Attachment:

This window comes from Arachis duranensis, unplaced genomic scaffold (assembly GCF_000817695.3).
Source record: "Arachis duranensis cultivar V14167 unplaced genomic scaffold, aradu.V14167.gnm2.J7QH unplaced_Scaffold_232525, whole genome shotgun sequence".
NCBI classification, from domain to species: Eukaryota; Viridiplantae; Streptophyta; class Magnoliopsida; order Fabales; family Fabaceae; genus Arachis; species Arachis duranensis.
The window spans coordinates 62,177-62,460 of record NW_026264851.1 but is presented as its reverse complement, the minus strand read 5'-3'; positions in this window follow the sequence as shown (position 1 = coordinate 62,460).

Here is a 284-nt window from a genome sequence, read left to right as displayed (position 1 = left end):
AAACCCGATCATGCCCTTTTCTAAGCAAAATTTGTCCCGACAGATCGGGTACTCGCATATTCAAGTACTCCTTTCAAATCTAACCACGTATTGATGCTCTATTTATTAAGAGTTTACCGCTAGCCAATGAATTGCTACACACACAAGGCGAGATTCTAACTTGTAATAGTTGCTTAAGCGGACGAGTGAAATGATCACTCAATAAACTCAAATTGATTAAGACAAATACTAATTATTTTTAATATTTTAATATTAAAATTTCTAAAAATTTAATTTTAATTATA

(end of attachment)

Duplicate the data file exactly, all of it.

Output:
This window comes from Arachis duranensis, unplaced genomic scaffold (assembly GCF_000817695.3).
Source record: "Arachis duranensis cultivar V14167 unplaced genomic scaffold, aradu.V14167.gnm2.J7QH unplaced_Scaffold_232525, whole genome shotgun sequence".
NCBI classification, from domain to species: Eukaryota; Viridiplantae; Streptophyta; class Magnoliopsida; order Fabales; family Fabaceae; genus Arachis; species Arachis duranensis.
The window spans coordinates 62,177-62,460 of record NW_026264851.1 but is presented as its reverse complement, the minus strand read 5'-3'; positions in this window follow the sequence as shown (position 1 = coordinate 62,460).

Here is a 284-nt window from a genome sequence, read left to right as displayed (position 1 = left end):
AAACCCGATCATGCCCTTTTCTAAGCAAAATTTGTCCCGACAGATCGGGTACTCGCATATTCAAGTACTCCTTTCAAATCTAACCACGTATTGATGCTCTATTTATTAAGAGTTTACCGCTAGCCAATGAATTGCTACACACACAAGGCGAGATTCTAACTTGTAATAGTTGCTTAAGCGGACGAGTGAAATGATCACTCAATAAACTCAAATTGATTAAGACAAATACTAATTATTTTTAATATTTTAATATTAAAATTTCTAAAAATTTAATTTTAATTATA